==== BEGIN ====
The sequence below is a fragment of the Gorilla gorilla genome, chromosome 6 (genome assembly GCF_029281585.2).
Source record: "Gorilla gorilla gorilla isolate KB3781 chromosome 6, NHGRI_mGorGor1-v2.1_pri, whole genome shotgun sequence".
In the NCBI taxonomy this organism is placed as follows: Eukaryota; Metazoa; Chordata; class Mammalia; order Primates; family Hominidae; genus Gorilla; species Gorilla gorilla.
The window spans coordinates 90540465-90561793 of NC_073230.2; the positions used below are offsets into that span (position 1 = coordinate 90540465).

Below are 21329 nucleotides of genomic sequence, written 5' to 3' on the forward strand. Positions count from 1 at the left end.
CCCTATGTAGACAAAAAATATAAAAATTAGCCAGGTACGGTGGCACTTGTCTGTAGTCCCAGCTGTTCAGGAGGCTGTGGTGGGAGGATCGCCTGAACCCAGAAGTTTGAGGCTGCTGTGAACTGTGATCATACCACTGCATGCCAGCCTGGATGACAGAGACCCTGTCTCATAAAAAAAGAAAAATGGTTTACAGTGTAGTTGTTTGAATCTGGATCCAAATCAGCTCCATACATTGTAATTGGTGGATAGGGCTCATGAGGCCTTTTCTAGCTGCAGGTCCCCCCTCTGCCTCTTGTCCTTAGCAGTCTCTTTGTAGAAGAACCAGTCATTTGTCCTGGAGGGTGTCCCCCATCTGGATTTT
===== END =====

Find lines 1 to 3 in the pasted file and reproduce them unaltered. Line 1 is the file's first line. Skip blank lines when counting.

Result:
The sequence below is a fragment of the Gorilla gorilla genome, chromosome 6 (genome assembly GCF_029281585.2).
Source record: "Gorilla gorilla gorilla isolate KB3781 chromosome 6, NHGRI_mGorGor1-v2.1_pri, whole genome shotgun sequence".
In the NCBI taxonomy this organism is placed as follows: Eukaryota; Metazoa; Chordata; class Mammalia; order Primates; family Hominidae; genus Gorilla; species Gorilla gorilla.